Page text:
After weeks preparing for an arts experience by discussing Matisse and Picasso, and by drawing or cutting out shapes, it was time for my small group of eight to put together a “product”. This would be our contribution to the school’s fund raising auction.
The children and I met around paper on a large table. I asked each child to choose a shape from the bag of shapes they had cut, and to place "their" shape on the paper. Then the negotiations began. My job, as teacher/facilitator, was to have the children think as a group, to let go of their attachment to their own shapes, and make some difficult group decisions about where the shapes should go to make a more pleasing (to the group) picture. I made changes and asked for a vote. I asked individuals to make suggestions for improvements. It was a very enjoyable group effort, one that pleased each child and myself. In the process some of the children caught on that using white space as part of the picture was an artistic choice, and not just for background. There were also lively and constructive discussions!
Arts integration means integrating both the formal ideas and ideals of arts disciplines with the ideas and ideals of language, history, mathematics, engineering, and science. Because the arts are integrative in themselves, they entice and seduce our children into learning. During my own research for this work, I discovered (teacher, teach thyself!) that the word shape can be categorized as either geometric (that which we teach young children to the point of obsession), or biomorphic (shapes children see effortlessly, through their curiosity in exploring their world. These are the shapes of nature, and include the human body). We explored these shapes through the work of Matisse.
All process is a function of play. All humans play with materials, with ideas, with words. Play is the precursor to invention, to innovation. In early childhood, some play-based programs have it half right. Their children learn through play, yes. But adults are often just furniture around which to play, or people who only talk to each other while they “watch” children. Adults should play a role, in school, to safeguard and encourage process, and they are instrumental in reminding children of their most deeply held interests when distractions prevail. If a child invents something, ruminates over it, takes time and energy all alone, that is a play/process/learning experience. When a group decides to make a trampoline out of old rubber mats and tires, it is a model of group invention and innovation. This is process, but the children rejoice in the product as well.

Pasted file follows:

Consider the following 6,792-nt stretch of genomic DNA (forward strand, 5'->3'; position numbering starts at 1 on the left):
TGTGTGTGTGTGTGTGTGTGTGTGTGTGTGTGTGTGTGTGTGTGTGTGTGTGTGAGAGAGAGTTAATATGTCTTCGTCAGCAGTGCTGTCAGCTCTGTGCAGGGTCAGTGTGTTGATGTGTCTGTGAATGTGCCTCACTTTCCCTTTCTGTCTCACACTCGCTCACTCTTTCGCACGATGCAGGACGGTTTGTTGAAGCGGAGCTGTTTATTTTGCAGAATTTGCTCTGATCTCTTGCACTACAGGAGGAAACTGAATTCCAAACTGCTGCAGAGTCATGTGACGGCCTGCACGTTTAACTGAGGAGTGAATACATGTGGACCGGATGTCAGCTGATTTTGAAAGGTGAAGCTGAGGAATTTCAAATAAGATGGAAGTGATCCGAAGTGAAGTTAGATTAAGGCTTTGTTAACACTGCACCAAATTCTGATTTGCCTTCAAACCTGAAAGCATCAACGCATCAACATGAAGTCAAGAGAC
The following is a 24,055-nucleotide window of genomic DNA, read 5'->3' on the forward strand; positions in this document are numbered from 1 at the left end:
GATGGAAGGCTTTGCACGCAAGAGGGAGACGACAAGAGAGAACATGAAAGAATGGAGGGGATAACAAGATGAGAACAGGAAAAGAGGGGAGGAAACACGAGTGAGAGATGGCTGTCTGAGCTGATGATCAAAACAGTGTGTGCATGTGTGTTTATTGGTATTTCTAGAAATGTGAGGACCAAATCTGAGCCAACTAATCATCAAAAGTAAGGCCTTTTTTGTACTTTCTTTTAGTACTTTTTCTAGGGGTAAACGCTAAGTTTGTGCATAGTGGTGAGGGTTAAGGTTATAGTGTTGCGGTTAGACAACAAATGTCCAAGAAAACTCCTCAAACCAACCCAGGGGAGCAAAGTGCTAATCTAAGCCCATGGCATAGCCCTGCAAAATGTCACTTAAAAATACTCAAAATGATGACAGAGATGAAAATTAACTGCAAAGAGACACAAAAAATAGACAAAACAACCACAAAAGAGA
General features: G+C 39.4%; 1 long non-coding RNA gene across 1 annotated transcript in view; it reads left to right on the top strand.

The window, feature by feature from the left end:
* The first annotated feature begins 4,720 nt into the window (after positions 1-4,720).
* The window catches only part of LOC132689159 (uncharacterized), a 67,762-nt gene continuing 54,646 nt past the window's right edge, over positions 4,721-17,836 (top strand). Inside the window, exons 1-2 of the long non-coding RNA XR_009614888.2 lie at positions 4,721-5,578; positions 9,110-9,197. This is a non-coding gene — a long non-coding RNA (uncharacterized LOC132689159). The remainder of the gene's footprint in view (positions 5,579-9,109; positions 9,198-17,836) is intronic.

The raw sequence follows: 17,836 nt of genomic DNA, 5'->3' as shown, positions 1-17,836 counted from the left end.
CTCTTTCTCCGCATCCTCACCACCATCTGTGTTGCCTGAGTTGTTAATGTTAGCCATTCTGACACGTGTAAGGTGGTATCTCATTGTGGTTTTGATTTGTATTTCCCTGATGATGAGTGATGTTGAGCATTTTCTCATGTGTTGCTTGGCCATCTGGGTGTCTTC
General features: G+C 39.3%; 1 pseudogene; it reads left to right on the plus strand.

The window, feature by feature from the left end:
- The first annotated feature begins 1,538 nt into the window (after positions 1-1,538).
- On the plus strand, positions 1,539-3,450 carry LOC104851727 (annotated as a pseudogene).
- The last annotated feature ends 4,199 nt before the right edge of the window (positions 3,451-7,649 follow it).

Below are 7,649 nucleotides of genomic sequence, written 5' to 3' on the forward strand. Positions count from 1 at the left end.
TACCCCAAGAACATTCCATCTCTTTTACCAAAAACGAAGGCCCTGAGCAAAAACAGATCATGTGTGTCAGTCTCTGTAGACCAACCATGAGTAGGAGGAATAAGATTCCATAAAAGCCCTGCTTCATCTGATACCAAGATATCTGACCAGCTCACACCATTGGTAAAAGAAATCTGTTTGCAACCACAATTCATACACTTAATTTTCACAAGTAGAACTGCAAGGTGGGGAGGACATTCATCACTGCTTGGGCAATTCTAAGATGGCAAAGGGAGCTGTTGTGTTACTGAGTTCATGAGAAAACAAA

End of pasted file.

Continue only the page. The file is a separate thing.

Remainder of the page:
Using documentation (pictures, anecdotes, videos, of the children's process) makes their learning visible, as they say in Reggio. It allows children to see where they have been. There is nothing more interesting and, dare I say, entertaining than to listen in on children's conversations as they view their own art or photographs! Teachers of young children need the insight they receive from children's own mouths to proceed in their work.
Now perhaps my children would have made a totally different range of pictures, inspired by the book, Henri's Scissors, which we read, had I just let them go at it. And I believe that some wonderful works of art would have been the result. In this case, this teacher didn't want to leave this to chance, considering her deadline. All in all, it worked out, and we have all of that colored paper for more art for the children.